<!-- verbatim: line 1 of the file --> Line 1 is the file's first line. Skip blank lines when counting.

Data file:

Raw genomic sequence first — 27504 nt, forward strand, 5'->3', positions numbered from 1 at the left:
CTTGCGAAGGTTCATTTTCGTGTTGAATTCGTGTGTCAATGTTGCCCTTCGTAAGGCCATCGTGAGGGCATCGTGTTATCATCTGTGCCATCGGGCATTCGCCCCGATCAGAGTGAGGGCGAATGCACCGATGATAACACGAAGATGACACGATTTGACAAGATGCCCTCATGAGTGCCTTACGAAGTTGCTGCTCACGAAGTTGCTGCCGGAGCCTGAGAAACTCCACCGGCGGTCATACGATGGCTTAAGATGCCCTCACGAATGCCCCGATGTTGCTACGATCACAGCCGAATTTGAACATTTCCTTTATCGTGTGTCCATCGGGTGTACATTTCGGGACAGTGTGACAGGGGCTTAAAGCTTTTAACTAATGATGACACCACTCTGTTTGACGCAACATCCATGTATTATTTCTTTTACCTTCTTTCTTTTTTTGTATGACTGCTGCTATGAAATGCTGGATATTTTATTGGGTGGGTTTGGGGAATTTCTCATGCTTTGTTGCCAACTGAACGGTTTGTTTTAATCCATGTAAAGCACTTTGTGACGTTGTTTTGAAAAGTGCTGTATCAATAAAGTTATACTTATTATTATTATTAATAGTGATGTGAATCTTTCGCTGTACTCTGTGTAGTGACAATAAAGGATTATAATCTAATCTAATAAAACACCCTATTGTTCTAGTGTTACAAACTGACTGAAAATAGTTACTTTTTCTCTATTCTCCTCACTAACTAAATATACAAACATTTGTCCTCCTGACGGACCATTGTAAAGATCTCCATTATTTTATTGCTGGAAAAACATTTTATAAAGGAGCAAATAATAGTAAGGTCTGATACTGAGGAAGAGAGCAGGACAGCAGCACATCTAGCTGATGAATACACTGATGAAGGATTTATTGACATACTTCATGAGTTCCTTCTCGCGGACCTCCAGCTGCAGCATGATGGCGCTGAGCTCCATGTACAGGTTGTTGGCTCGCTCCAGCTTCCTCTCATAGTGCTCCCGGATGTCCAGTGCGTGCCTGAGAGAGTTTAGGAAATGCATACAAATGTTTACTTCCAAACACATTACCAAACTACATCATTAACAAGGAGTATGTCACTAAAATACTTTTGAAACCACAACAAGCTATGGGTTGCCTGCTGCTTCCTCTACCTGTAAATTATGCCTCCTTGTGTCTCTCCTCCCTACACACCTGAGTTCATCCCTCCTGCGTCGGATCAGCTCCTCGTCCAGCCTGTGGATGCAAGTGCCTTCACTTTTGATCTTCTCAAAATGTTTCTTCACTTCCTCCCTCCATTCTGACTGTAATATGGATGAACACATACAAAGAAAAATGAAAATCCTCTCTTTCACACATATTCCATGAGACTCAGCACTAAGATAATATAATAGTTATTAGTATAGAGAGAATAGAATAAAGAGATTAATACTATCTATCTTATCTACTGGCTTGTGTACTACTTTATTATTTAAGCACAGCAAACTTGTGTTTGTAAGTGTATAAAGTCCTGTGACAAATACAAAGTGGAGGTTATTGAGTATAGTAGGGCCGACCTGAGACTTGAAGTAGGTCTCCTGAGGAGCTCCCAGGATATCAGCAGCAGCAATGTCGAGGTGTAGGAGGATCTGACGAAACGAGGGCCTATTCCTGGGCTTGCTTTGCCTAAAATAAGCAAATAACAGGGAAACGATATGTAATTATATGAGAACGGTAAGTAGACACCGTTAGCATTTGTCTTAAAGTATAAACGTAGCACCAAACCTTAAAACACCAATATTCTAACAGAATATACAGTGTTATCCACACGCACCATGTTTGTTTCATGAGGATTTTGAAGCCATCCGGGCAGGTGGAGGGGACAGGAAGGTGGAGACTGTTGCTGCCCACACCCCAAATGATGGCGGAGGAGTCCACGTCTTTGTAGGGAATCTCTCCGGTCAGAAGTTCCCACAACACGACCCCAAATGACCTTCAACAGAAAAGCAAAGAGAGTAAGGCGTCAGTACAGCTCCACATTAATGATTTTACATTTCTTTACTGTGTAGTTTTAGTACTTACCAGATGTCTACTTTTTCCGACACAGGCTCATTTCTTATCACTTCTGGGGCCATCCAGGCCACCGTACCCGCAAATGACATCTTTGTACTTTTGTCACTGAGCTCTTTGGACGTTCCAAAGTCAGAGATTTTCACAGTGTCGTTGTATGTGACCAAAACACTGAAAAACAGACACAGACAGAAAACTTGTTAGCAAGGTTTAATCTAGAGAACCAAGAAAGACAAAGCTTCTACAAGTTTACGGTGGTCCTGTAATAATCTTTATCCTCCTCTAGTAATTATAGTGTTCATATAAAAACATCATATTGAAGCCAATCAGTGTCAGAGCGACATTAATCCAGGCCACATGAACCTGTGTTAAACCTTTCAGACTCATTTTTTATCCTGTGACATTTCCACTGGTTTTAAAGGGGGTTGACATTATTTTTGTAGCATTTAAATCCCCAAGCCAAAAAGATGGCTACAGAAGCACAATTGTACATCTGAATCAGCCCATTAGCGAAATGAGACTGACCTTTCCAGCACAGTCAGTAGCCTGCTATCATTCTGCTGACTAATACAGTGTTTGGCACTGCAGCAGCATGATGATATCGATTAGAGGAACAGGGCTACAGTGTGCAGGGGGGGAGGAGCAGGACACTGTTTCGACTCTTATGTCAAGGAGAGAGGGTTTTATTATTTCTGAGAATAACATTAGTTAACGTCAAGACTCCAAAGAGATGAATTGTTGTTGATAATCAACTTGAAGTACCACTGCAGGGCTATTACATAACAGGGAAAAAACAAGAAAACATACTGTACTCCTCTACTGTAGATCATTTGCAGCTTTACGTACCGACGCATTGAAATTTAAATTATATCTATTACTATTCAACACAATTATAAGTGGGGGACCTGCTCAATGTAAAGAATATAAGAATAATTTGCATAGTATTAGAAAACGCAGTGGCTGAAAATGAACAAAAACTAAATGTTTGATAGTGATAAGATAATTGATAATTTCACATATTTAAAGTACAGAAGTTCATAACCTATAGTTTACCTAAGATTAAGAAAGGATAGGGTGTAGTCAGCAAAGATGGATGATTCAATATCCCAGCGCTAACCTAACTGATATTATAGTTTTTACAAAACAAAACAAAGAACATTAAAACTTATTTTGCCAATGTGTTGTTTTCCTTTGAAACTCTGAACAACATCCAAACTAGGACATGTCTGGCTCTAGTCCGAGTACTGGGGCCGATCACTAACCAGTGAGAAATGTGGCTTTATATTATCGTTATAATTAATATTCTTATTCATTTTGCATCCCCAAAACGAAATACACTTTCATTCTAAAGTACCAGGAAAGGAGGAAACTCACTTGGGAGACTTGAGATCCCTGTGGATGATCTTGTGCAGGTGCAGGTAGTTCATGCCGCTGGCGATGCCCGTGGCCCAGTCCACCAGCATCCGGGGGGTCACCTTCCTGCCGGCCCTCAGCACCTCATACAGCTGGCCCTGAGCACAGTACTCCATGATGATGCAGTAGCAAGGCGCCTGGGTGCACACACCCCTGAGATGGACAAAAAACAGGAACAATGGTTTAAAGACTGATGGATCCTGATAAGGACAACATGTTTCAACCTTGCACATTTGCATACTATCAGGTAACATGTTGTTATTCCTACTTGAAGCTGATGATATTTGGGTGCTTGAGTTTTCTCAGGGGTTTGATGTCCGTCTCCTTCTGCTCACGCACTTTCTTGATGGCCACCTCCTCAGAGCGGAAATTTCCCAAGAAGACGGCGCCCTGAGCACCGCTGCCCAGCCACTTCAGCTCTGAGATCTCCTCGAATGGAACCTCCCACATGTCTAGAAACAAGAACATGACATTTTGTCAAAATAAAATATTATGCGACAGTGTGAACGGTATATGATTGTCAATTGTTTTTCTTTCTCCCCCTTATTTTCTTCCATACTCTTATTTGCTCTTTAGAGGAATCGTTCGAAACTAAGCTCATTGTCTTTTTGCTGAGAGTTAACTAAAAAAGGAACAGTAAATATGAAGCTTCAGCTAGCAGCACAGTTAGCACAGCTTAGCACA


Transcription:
Raw genomic sequence first — 27504 nt, forward strand, 5'->3', positions numbered from 1 at the left: